Dr. Castillo coauthors an article on ophthalmology during the ancient Greece and Rome

Medical content revised by - Last revision 27/08/2020
Dr. Castillo coauthors an article on ophthalmology during the ancient Greece and Rome

Doctor Castillo, Head of Neuro-ophthalmology and Teaching Department at ICR, has published an article under the name La oftalmología en la antigua Grecia y Roma (Ophthalmology in ancient Greece and Rome) as a coauthor alongside doctor Sergio Miserachs.

The article has been published in the historical section of Archivos de la Sociedad Española de Oftalmología journal and addresses a historical perspective of eye care knowledge during the ancient Greek and Roman times, going from the discovery of optic nerve by Alcmaeon of Croton in the 5th century, through Aristotle, who discovered the existence of the retina and, unknowingly, the optic chiasm, or Aulus Cornelius Celsus, who brought together the knowledge of Alexandrian school, to the description of the corneal curvature, the front position of the crystalline lens and the existence of the choroid by Galen in the 2nd century AD.

Throughout the article, the terms used in ancient Greek and Roman times and how they evolved through the centuries until acquiring current designations are also analyzed.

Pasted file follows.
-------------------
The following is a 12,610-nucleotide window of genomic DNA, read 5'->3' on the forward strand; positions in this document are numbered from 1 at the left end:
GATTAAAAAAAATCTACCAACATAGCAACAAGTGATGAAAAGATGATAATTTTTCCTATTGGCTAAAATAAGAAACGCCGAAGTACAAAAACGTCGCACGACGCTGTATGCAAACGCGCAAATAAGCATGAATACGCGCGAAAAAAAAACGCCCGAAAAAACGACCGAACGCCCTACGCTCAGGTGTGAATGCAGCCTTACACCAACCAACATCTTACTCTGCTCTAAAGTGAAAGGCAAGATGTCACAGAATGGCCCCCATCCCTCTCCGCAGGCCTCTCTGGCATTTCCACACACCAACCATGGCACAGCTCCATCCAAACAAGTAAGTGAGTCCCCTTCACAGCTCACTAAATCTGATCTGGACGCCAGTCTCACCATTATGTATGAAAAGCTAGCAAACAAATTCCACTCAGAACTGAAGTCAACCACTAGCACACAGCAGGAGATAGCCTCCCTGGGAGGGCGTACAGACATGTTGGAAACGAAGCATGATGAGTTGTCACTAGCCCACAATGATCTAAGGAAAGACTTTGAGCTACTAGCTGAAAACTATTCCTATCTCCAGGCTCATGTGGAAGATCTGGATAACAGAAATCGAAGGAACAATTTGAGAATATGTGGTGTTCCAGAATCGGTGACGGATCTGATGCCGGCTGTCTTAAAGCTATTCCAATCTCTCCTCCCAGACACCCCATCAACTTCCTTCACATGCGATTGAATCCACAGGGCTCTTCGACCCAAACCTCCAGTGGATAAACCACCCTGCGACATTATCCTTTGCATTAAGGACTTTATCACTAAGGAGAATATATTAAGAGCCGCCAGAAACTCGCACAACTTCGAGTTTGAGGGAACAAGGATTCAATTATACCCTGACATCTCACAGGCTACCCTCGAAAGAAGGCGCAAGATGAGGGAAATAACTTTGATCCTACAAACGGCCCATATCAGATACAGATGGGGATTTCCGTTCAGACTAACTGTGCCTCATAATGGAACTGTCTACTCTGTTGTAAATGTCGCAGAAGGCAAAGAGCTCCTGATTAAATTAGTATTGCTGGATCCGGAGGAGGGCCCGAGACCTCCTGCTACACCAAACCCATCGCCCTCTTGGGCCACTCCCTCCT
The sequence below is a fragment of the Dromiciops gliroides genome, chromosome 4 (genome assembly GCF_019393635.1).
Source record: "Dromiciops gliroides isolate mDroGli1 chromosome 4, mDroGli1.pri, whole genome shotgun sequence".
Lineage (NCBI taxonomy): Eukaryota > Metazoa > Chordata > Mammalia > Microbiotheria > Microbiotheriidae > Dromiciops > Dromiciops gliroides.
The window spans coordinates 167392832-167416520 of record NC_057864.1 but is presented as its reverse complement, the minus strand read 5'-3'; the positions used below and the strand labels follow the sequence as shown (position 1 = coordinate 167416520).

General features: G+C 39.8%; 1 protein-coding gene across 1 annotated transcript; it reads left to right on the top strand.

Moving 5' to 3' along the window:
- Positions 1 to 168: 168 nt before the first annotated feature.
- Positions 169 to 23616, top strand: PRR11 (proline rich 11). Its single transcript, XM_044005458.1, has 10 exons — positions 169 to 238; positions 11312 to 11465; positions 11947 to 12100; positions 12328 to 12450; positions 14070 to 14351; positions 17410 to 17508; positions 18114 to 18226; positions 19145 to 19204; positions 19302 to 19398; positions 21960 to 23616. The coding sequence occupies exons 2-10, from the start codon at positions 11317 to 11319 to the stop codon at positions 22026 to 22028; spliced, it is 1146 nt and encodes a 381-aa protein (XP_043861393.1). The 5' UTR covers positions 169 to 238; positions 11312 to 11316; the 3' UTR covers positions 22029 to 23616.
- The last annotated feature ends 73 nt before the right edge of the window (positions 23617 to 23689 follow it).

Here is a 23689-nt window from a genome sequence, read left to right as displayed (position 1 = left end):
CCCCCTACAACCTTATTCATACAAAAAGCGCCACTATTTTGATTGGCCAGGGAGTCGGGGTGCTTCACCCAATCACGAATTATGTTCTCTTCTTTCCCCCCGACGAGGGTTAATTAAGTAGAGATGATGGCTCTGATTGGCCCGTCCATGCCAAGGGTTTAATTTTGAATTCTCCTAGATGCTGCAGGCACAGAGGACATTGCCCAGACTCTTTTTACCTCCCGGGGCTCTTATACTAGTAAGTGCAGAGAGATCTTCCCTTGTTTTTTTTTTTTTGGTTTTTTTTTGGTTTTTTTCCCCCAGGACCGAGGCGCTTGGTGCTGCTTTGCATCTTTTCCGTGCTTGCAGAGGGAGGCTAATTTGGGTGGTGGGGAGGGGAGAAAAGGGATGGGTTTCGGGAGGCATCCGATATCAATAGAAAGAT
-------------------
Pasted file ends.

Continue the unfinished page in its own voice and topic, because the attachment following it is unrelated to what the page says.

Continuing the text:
Moreover, the article analyses eye treatments used during that era, such as eye drops, medicines and solutions containing lots of ingredients used by Hippocrates and his disciples and by the Alexandrian school, besides the techniques used to treat cataracts, that usually caused it to be dislocated into the vitreous humor, thus implying high risks for the patient’s vision.

Nowadays, techniques have evolved, but Dr. Castillo and Dr. Miserachs’ article remind us that a significant basis of Ophthalmology has its origin in the Greco-Roman period.

The entire article can be read by clicking on this link.

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